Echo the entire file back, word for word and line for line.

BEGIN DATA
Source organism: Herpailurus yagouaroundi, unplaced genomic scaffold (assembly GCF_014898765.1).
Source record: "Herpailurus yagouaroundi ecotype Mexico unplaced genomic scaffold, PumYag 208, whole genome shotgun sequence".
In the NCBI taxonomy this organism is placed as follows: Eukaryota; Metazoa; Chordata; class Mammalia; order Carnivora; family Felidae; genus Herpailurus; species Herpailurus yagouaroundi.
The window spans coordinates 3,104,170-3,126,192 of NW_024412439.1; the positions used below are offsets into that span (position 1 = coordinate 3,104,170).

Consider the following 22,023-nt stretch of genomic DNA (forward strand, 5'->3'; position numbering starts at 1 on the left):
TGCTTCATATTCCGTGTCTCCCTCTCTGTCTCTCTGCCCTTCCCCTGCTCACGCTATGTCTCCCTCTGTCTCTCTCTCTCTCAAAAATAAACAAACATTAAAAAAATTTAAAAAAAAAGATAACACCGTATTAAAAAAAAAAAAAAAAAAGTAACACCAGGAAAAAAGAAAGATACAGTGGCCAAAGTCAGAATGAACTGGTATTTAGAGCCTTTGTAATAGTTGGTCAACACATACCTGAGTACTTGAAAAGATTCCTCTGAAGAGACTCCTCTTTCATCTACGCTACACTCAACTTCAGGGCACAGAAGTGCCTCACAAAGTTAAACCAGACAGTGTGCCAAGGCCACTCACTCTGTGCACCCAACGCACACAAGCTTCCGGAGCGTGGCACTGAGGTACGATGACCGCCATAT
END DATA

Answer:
Source organism: Herpailurus yagouaroundi, unplaced genomic scaffold (assembly GCF_014898765.1).
Source record: "Herpailurus yagouaroundi ecotype Mexico unplaced genomic scaffold, PumYag 208, whole genome shotgun sequence".
In the NCBI taxonomy this organism is placed as follows: Eukaryota; Metazoa; Chordata; class Mammalia; order Carnivora; family Felidae; genus Herpailurus; species Herpailurus yagouaroundi.
The window spans coordinates 3,104,170-3,126,192 of NW_024412439.1; the positions used below are offsets into that span (position 1 = coordinate 3,104,170).

Consider the following 22,023-nt stretch of genomic DNA (forward strand, 5'->3'; position numbering starts at 1 on the left):
TGCTTCATATTCCGTGTCTCCCTCTCTGTCTCTCTGCCCTTCCCCTGCTCACGCTATGTCTCCCTCTGTCTCTCTCTCTCTCAAAAATAAACAAACATTAAAAAAATTTAAAAAAAAAGATAACACCGTATTAAAAAAAAAAAAAAAAAAGTAACACCAGGAAAAAAGAAAGATACAGTGGCCAAAGTCAGAATGAACTGGTATTTAGAGCCTTTGTAATAGTTGGTCAACACATACCTGAGTACTTGAAAAGATTCCTCTGAAGAGACTCCTCTTTCATCTACGCTACACTCAACTTCAGGGCACAGAAGTGCCTCACAAAGTTAAACCAGACAGTGTGCCAAGGCCACTCACTCTGTGCACCCAACGCACACAAGCTTCCGGAGCGTGGCACTGAGGTACGATGACCGCCATAT